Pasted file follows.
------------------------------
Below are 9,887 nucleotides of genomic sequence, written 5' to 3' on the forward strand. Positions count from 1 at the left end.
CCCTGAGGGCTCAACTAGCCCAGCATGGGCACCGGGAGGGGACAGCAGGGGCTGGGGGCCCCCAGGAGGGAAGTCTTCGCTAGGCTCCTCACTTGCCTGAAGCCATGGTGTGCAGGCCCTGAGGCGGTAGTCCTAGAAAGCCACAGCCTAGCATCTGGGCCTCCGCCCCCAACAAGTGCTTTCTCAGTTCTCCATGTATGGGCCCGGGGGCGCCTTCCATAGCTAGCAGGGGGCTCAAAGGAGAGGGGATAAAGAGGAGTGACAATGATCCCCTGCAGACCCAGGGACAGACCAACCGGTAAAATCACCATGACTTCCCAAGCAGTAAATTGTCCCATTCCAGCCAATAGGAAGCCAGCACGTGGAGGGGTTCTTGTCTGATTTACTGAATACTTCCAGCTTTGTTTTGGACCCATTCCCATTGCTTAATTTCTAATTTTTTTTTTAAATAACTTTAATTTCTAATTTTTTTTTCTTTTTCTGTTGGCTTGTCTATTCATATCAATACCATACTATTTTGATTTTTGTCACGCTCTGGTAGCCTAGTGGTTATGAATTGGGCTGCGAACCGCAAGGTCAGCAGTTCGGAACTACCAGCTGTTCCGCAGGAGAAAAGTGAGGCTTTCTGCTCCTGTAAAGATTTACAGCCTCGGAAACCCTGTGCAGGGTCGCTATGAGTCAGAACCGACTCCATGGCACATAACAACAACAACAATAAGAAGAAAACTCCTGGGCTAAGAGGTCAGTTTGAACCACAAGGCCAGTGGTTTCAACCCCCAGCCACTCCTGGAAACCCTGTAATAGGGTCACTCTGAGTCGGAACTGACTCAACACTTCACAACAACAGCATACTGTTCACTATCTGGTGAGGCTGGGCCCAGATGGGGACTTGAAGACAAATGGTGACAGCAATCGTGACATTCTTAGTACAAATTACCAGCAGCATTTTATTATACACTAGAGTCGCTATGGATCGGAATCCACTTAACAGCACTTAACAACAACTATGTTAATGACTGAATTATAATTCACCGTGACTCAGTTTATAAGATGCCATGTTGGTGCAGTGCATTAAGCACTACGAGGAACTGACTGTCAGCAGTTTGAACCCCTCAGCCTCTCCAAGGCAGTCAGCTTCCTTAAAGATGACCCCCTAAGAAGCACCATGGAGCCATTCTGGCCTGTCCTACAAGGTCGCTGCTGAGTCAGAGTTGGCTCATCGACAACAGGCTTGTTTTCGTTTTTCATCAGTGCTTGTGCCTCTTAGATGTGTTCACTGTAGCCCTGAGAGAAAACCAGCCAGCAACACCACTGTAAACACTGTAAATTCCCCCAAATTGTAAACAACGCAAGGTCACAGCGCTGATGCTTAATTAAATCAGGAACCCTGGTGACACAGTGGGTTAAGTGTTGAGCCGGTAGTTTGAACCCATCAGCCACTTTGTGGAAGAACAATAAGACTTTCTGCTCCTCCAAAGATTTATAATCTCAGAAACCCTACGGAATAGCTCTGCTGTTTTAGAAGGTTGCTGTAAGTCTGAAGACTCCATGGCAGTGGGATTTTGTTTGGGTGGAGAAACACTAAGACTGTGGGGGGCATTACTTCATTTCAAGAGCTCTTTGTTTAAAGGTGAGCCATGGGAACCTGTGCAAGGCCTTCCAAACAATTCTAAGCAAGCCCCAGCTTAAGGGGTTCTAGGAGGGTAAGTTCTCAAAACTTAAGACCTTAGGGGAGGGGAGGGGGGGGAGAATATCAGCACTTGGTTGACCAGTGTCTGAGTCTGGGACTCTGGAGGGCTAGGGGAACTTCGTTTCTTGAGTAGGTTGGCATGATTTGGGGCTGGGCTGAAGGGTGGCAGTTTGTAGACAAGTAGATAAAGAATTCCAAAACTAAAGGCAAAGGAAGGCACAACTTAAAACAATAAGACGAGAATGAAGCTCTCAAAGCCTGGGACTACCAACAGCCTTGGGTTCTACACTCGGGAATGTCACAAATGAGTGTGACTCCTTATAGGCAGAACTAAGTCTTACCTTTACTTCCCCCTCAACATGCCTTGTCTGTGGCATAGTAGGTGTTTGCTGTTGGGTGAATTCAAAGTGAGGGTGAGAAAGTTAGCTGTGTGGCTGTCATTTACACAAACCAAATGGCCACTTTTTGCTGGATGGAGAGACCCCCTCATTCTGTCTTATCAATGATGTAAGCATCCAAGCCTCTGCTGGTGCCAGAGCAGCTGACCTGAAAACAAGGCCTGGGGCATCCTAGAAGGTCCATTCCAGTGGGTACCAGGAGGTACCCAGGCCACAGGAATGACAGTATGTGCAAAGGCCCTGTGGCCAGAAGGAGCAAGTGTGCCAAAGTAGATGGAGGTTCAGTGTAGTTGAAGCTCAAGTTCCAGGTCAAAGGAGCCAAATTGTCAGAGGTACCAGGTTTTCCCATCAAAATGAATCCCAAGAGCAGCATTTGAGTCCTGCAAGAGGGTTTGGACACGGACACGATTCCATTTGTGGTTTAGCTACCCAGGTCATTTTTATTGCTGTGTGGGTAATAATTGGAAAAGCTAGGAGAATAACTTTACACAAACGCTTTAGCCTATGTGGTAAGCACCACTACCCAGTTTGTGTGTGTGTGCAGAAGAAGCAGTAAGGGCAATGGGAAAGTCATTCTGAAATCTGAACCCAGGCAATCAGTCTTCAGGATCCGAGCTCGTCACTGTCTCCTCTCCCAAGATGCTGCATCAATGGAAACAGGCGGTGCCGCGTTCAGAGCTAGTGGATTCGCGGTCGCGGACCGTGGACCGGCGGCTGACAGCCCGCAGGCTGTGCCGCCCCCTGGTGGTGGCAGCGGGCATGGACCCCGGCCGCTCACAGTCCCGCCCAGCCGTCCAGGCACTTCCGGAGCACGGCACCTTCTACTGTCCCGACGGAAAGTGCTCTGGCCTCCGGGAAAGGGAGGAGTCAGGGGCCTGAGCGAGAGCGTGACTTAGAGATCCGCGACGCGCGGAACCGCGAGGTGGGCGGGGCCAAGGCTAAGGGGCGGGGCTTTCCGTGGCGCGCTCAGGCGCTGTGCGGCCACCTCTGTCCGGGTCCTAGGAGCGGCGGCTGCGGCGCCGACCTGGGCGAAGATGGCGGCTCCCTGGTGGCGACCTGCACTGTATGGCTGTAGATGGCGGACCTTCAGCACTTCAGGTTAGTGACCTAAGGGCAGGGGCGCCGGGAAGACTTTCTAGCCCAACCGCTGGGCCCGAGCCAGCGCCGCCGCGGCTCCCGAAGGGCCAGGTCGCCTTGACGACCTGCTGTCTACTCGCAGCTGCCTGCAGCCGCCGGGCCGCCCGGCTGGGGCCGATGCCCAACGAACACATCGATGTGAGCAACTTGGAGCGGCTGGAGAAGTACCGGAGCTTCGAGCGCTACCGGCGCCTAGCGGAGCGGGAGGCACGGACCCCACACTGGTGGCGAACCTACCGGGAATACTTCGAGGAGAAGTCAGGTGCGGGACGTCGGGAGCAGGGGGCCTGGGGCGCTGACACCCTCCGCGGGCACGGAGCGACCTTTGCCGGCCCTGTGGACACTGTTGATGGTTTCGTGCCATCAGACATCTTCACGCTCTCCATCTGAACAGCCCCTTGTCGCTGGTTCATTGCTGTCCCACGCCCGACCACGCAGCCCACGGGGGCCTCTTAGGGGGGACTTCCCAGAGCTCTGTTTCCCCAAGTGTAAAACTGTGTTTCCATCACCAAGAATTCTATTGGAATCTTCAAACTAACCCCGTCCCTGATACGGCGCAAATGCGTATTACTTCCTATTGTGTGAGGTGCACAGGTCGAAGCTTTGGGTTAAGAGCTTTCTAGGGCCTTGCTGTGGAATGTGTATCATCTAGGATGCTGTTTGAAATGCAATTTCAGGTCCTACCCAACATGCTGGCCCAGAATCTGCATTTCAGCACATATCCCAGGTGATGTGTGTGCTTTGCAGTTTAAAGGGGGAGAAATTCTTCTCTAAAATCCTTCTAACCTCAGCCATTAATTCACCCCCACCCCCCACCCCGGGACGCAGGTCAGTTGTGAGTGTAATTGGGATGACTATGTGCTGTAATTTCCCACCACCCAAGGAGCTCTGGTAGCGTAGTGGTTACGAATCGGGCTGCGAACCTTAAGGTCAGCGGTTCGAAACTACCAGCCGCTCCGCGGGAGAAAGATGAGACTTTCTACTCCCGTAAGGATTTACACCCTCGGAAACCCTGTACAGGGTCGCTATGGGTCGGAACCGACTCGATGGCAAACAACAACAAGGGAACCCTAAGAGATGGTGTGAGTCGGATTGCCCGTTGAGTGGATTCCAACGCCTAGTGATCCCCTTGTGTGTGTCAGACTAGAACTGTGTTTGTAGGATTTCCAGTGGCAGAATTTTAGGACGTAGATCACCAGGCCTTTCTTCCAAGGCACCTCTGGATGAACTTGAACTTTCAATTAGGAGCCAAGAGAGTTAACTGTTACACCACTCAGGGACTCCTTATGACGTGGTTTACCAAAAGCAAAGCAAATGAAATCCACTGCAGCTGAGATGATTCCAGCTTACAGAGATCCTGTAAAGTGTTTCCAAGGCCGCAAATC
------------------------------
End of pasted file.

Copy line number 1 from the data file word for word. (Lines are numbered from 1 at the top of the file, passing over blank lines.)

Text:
Below are 9,887 nucleotides of genomic sequence, written 5' to 3' on the forward strand. Positions count from 1 at the left end.